Scottish Sea Fisheries Statistics 2020
National Statistics publication that provides data on the tonnage and value of all landings of sea fish and shellfish by Scottish vessels, all landings into Scotland, the rest of the UK and abroad, and the size and structure of the Scottish fishing fleet and employment on Scottish vessels.
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6. Scottish sea fisheries in comparison to other countries
6.1. Scottish registered vessels compared to the whole of the UK
Landings by Scottish vessels accounted for 63 per cent of the tonnage and 59 per cent of the value of all landings by UK vessels in 2020 (Table 22a). Compared to 2019, this Scottish share of the total UK value has decreased by less than one percentage point and tonnage has increased by less than one percentage point.
The Scottish fleet lands 58 per cent by tonnage and 52 per cent by value of the UK's demersal fish. Across the top two demersal species by value, Scottish vessels landed high proportions of UK total landings. Scottish vessels landed 81 per cent of UK landings by both tonnage and value of haddock. For monkfish, Scottish landings accounted for 64 per cent both by tonnage and by value. By comparison, the rest of the UK fleet landed the majority of species such as bass, brill, cod and turbot, showing that the Scottish fleet and rest of the UK fleet mostly fish for different species.
Scottish vessels' landings account for 73 per cent by tonnage and 77 per cent by value of pelagic fish landings into the UK. This included just over four fifths (81 per cent) of UK mackerel landings by tonnage and 85 per cent by value, and 64 per cent of herring landings and 61 per cent of value.
Scottish vessels landed 40 per cent of the UK total tonnage and 47 per cent of the UK total value of shellfish. For key species, Nephrops landings by Scottish vessels were 67 per cent of the UK landings by tonnage and 73 per cent by value. Scallops landings were 66 per cent by tonnage and value of UK landings. The proportions for crabs and lobsters are lower: for edible crabs, Scottish landings were 33 per cent by tonnage and value of UK landings and for lobsters, it was 38 per cent by tonnage and 37 per cent by value.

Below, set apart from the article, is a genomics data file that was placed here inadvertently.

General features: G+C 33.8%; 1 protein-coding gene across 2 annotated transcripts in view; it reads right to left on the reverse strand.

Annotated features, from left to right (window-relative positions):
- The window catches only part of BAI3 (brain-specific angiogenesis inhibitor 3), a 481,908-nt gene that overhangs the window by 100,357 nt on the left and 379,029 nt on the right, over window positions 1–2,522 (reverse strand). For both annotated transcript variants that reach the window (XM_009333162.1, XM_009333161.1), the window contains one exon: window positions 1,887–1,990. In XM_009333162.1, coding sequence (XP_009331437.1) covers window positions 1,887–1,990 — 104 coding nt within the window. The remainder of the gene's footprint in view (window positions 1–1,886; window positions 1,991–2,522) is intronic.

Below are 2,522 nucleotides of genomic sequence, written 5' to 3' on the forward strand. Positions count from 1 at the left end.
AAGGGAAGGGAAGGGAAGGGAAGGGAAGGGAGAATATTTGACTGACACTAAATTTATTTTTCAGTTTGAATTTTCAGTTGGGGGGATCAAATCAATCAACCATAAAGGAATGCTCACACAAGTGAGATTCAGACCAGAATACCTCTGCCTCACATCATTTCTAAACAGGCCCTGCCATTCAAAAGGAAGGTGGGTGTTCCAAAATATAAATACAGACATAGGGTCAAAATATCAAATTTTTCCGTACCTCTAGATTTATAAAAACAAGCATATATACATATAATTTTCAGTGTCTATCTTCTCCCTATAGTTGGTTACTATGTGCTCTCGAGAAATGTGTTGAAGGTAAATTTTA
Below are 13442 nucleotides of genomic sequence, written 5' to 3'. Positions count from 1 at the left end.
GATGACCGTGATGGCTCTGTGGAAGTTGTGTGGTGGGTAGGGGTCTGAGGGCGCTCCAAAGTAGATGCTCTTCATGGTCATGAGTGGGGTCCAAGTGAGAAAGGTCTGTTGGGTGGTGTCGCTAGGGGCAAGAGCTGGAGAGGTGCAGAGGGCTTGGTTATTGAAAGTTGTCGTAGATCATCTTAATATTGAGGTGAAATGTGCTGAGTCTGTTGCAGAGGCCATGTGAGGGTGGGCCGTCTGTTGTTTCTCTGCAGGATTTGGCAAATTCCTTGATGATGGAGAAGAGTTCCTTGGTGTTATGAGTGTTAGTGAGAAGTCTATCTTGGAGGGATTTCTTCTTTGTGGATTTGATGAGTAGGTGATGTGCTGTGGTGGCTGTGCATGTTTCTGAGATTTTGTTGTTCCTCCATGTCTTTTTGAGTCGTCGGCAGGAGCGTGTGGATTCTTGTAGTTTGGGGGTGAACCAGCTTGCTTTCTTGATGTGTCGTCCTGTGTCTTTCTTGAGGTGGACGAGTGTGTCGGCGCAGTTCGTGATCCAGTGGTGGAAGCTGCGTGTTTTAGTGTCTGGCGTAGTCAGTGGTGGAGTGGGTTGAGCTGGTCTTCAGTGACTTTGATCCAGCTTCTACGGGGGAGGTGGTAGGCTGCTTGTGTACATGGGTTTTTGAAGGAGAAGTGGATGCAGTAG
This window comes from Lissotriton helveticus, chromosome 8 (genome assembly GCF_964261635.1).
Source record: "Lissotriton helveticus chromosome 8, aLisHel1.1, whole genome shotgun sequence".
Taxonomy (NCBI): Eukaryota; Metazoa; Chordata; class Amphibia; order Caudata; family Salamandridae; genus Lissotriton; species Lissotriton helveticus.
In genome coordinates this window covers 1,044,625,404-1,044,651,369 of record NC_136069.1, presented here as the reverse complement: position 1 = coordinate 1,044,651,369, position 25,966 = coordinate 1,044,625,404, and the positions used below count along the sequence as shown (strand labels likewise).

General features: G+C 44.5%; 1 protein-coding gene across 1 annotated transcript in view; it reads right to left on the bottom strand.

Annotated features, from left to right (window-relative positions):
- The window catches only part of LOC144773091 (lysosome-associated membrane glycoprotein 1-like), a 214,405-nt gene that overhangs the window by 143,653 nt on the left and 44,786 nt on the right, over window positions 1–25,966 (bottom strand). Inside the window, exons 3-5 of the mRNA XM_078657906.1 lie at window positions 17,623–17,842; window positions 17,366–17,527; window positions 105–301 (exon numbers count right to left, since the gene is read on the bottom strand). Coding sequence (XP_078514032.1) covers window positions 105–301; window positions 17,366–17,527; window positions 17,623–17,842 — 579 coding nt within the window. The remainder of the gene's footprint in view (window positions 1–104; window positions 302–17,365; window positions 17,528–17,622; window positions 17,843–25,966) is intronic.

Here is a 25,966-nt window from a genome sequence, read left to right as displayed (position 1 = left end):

6.2. Landings into Scotland compared to all landings into the UK
Landings into Scotland were 69 per cent by tonnage and 63 per cent by value of all landings into the UK (Table 22f). This high percentage landed into Scotland applies to fish landings into the UK across the demersal and pelagic species groups. For demersal species, landings into Scotland represented 79 per cent of the tonnage and 67 per cent of the value. For pelagic landings, it was 86 per cent of tonnage and 91 per cent of value and for shellfish landings, it was 32 per cent of tonnage and 42 per cent of value.
The Marine Management Organisation (MMO) produces a comparison of the UK fishing fleet (vessels) by home nation in UK Sea Fisheries Statistics (see Annex 3: Further Information).
6.3. Landings by Scottish vessels compared to landings by other European countries
Data on landings for the European Union are published by Eurostat and include all EU member states with sea fishing fleets as well as Iceland, Norway and Turkey. Data are available for 2019 for all but three member states. The UK was still a member of the EU in 2019 and therefore is included in the dataset. The EU fishing fleet in 2019 landed 5 million tonnes live weight equivalent, of which the UK fleet landed 617 thousand tonnes (12 per cent). The UK landed the third-highest tonnage of fish, with Denmark and Spain first and second respectively. The Scottish fleet landed 393 thousand tonnes or eight per cent of the EU total, in 2019. If the Scottish fleet was counted separately from the rest of the UK fleet, it would be the fourth-highest tonnage of landings in the EU.
6.4. Scottish vessels compared to UK and European Union vessels
The total EU fishing fleet in 2019 was 81,142 vessels, of which 5,905 vessels (7.3 per cent of the total) were registered in the UK. The Scottish fleet numbered 2,098 vessels or 2.6 per cent of the EU total. Compared to 2010, the EU fishing fleet decreased by 2.7 per cent, the UK fleet decreased by 8.6 per cent and the Scottish fleet decreased by 2.1 per cent.
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